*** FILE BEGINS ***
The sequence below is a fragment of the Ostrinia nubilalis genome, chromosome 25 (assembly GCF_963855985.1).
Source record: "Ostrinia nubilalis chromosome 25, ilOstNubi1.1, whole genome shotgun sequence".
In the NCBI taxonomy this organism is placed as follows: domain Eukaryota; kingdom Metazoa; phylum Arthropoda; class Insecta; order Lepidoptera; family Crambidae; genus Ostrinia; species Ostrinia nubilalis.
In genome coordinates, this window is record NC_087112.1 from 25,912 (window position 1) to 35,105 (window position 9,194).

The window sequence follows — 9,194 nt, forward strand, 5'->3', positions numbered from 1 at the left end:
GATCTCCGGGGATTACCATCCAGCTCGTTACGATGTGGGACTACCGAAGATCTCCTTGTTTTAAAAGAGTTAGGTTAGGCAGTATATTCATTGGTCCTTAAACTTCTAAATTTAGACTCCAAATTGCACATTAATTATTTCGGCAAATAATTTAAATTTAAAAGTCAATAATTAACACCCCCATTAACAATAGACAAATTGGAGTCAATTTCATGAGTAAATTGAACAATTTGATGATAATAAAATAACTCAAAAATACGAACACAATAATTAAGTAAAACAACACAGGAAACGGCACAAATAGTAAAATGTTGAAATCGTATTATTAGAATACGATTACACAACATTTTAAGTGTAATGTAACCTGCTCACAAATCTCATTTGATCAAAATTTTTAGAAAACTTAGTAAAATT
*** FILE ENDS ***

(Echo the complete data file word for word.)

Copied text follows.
The sequence below is a fragment of the Ostrinia nubilalis genome, chromosome 25 (assembly GCF_963855985.1).
Source record: "Ostrinia nubilalis chromosome 25, ilOstNubi1.1, whole genome shotgun sequence".
In the NCBI taxonomy this organism is placed as follows: domain Eukaryota; kingdom Metazoa; phylum Arthropoda; class Insecta; order Lepidoptera; family Crambidae; genus Ostrinia; species Ostrinia nubilalis.
In genome coordinates, this window is record NC_087112.1 from 25,912 (window position 1) to 35,105 (window position 9,194).

The window sequence follows — 9,194 nt, forward strand, 5'->3', positions numbered from 1 at the left end:
GATCTCCGGGGATTACCATCCAGCTCGTTACGATGTGGGACTACCGAAGATCTCCTTGTTTTAAAAGAGTTAGGTTAGGCAGTATATTCATTGGTCCTTAAACTTCTAAATTTAGACTCCAAATTGCACATTAATTATTTCGGCAAATAATTTAAATTTAAAAGTCAATAATTAACACCCCCATTAACAATAGACAAATTGGAGTCAATTTCATGAGTAAATTGAACAATTTGATGATAATAAAATAACTCAAAAATACGAACACAATAATTAAGTAAAACAACACAGGAAACGGCACAAATAGTAAAATGTTGAAATCGTATTATTAGAATACGATTACACAACATTTTAAGTGTAATGTAACCTGCTCACAAATCTCATTTGATCAAAATTTTTAGAAAACTTAGTAAAATT